Dietary supplements are protected under The Dietary Supplement Health and Education Act (DSHEA), meaning dietary supplements do not have to demonstrate proof of effectiveness or even safety. Scary right!? Some fat burners have even been linked with inflammation of the liver. That’s not all… A product marketed as a vitamin B supplement was linked with unusual hair growth in women and impotence in men.1 Why? Two potentially harmful anabolic steroids were found in the product.


            So just how can you tell if a dietary supplement is a fad? Fear no more, The Academy of Nutrition and Dietetics has provide you with 10 red flags. Now you have the ability to decide if a supplement or even a diet is credible or if it’s a fad promising to give you a fat burning and muscle building “super powers.”

            Here it goes: It promises a quick fix, there are dire warnings of danger from a single product or regimen, the claims sound too good to be true, there are simplistic conclusions drawn from a “complex” study, the recommendations are based on a single study, there are dramatic statements that are disproved by reputable scientific organizations, it lists “good” and “bad” foods, testimonials that are used to help sell the product are present, the recommendations are based on studies published without a peer review, and finally the recommendations from studies ignore differences among individuals or groups.3

Hoofta, give me a chance to catch my breath!

            The best approach to a weight loss program includes healthy food choices with exercise, behavior modifications, nutrition education and some motivation. Building muscle requires a gradual increase in energy intake with combined weight lifting to maximize muscle mass gain over fat gain. Finally focus on proper fueling with food rather than dietary supplements.

Once your food is in place, certain dietary supplements can be effective.

            Whey protein, creatine, and even caffeine have been proven to be effective in aiding your training. But before whipping out your wallet for supplements, make sure you keep the 10 red flags in the back of your mind to save your health and your wallet talk with a Registered Dietitian.

Gavin Van De Walle is an ISSA Certified Fitness Trainer, a freelance writer on topics of fitness and nutrition, and a dietetic student at South Dakota State University. Once Gavin becomes an RD, he will aim to achieve the distinguished Certified Specialist in Sports Dietetics (CSSD) credential. Gavin can be reached at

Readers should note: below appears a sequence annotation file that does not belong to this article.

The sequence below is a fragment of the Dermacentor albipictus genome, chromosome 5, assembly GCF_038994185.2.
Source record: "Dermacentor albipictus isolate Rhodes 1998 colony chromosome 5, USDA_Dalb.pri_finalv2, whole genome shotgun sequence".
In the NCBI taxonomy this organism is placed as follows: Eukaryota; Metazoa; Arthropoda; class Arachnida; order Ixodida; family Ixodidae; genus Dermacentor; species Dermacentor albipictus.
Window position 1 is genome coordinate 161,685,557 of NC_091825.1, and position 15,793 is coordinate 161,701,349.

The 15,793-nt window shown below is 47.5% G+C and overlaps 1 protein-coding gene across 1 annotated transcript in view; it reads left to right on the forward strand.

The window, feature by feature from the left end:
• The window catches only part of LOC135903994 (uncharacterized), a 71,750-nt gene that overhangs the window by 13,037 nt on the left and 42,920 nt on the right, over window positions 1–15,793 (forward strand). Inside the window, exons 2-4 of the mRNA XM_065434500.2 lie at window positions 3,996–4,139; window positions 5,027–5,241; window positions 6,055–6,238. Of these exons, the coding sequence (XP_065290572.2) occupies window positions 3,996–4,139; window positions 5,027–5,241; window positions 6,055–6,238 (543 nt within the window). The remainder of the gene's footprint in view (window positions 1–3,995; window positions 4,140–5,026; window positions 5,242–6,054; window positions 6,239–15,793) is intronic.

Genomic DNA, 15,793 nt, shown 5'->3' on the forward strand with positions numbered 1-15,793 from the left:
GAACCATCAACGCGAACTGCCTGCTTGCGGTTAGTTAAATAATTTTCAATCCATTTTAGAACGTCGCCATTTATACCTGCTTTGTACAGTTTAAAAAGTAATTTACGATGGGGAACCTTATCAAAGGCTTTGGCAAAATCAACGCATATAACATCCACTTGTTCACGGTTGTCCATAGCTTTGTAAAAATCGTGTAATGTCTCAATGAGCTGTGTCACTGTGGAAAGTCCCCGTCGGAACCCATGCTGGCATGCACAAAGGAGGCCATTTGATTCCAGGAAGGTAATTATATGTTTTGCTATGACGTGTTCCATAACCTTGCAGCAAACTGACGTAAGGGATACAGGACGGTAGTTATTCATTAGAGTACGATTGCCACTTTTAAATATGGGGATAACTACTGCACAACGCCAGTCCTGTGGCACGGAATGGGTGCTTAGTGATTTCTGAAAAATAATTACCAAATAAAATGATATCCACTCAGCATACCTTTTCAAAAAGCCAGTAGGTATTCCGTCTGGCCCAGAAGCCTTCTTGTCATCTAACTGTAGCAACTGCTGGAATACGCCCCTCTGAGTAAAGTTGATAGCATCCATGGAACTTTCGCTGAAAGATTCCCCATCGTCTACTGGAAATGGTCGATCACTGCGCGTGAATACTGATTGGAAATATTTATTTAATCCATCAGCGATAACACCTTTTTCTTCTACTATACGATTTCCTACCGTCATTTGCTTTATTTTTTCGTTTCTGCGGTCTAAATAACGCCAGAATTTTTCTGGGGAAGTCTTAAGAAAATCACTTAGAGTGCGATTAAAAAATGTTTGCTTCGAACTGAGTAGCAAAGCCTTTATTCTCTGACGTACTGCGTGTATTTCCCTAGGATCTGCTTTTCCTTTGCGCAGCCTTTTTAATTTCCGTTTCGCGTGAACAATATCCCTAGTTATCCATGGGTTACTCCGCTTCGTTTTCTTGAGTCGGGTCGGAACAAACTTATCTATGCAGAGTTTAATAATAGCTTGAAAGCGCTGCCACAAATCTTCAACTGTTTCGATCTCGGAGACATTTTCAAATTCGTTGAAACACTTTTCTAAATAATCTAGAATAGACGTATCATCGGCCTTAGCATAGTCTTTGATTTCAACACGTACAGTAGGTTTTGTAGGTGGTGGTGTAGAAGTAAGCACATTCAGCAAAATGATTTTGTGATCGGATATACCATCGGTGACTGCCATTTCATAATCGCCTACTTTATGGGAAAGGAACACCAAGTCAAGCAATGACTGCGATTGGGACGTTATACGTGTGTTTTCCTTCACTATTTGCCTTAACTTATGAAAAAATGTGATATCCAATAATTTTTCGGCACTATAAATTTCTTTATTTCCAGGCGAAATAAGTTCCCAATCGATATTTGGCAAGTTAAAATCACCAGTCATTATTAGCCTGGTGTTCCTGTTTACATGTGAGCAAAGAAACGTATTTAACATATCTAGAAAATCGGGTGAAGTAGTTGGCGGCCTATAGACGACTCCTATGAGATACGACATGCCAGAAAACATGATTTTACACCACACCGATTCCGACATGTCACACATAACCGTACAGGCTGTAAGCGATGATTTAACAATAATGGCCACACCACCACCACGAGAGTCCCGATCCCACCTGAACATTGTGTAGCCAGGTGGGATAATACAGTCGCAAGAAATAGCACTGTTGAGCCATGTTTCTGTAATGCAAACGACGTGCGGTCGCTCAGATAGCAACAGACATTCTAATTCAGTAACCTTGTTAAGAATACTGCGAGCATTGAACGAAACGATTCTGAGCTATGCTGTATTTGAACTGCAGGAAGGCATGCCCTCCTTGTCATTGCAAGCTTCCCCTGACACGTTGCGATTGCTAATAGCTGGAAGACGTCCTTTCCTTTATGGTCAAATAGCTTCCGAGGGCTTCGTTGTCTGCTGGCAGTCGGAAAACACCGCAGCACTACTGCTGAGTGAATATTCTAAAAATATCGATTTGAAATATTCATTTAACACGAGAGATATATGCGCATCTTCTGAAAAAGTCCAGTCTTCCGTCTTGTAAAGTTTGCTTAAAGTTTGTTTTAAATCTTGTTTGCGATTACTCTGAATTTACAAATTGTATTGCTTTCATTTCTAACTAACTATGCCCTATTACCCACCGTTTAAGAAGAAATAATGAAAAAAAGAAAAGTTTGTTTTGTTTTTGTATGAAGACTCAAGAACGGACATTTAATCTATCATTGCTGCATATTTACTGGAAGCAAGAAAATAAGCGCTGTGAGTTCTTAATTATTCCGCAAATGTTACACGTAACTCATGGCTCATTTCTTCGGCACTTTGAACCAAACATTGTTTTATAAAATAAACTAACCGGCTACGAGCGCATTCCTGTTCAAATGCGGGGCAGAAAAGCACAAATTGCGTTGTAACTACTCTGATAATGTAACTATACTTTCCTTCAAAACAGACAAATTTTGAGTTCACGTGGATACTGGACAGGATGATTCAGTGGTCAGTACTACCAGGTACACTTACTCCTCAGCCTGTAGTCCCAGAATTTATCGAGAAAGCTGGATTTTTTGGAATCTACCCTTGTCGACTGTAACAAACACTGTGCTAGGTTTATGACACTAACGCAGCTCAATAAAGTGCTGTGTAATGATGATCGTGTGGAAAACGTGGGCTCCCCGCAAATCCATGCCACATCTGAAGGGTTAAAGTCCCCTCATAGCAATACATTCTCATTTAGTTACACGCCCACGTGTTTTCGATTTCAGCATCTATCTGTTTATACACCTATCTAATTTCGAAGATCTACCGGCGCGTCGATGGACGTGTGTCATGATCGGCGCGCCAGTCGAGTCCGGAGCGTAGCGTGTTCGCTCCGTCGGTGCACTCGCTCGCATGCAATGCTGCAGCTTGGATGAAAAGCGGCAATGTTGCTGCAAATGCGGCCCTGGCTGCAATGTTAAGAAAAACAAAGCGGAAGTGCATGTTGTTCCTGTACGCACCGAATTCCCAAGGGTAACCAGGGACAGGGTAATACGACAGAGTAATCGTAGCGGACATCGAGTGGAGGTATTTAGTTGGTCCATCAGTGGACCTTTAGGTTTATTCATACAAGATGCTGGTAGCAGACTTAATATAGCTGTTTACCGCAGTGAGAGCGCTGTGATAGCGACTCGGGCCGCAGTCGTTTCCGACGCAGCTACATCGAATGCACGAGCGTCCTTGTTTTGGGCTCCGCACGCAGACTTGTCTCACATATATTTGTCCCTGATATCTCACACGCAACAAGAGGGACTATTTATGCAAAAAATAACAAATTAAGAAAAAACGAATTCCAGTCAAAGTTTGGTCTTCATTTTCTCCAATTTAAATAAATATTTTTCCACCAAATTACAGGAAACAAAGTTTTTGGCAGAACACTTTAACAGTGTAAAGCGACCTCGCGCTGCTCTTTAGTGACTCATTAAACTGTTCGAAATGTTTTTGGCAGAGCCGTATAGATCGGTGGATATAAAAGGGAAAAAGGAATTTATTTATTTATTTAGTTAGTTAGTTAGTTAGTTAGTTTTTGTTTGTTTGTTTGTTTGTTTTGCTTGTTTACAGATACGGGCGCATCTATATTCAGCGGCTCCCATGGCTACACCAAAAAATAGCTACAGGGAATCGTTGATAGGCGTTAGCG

1.      Y Radha Krishna, V Mittal, P. Grewal, Mi Fiel, T Schiano. Acute liver failure caused by ‘fat burner’ and dietary supplements: A case report and literature review. Can J Gastroenterol. 2011; 25(3): 157-160.
2.      Food and Drug Administration: FDA warns consumers about health risks with Healthy Life Chemistry dietary supplement.
3.      ADA. Position of the American Dietetic Association: Food and nutrition misinformation. J Am Diet Assoc. 2006;106:601.

Monday, December 22, 2014

Cranberries--America's "Superfruit"

While news headlines may lead to you believe we need to travel to far-off, exotic locations to unearth nature’s “superfoods,” the reality is we can find “superfoods” right in our back yards.  Gogi, noni or acai berries are popular among health trendsetters; marketers of said foods promise a life-altering experience after consumption of those foods and often the price tag would lead you to believe that yes, this outrageously priced food must be a food cure-all! 

While I cannot vouch for the validity of such promises, I can vouch for the benefits of all-natural, versatile and affordable cranberries.  Cranberries are actually one of two native fruits of North America, the other being blueberries.  Native Americans used cranberries for their medicinal purposes and also to make an energy bar-like product called pemmicana.  While Native Americans called cranberries sassamanesh, Dutch Settlers eventually called them crane berries because the flower resembles the head and bill of a crane.1   Nowadays, we call them cranberries and I was surprised to learn that cranberries far outrank blueberries and cherries in yield, production and consumption. 2 So while we may think of cherries and blueberries as patriotic fruits, cranberries really are all-American.

Besides widespread consumption and popularity, cranberries have numerous convincing health benefits backed by research.  It’s worth noting that a pound of cranberries rings in at about $2.50 per pound while those other, exotic “superfruits” cost around $27 per pound.  So after checking out just a few of cranberries’ health benefits, below, consider keeping a bag of affordable cranberries around year-round, not just throughout the holiday season. 

Urinary tract infections: Antibacterial resistance is an increasing issue and health professionals are looking for other options in treating and preventing infections.  Cranberries have been shown to reduce the incidence of recurrent urinary tract infections (UTIs) in women and children.  Cranberry consumption prevents bacteria from adhering to cell walls in the urinary tract; if bacteria cannot adhere they won’t grow and cause infection.  Studies have tested 100% juice, juice cocktails as well as capsulated cranberry extracts and found positive results in all.  It appears that drinking a glass of cranberry juice twice a day may have the best benefits.

Cardiovascular:  Cranberries contain a unique set of proanthocyanidins (PAC), including the rare type-A PAC.   With the exception of lingonberries, no other fruit contains type-A PACs at the high level of cranberries.  It is these PACs that give cranberries their associated health benefits. 3 Cranberry consumption leads to an improvement in several cardiovascular disease risk factors, such as cholesterol, inflammation, arterial stiffness and endothelial function.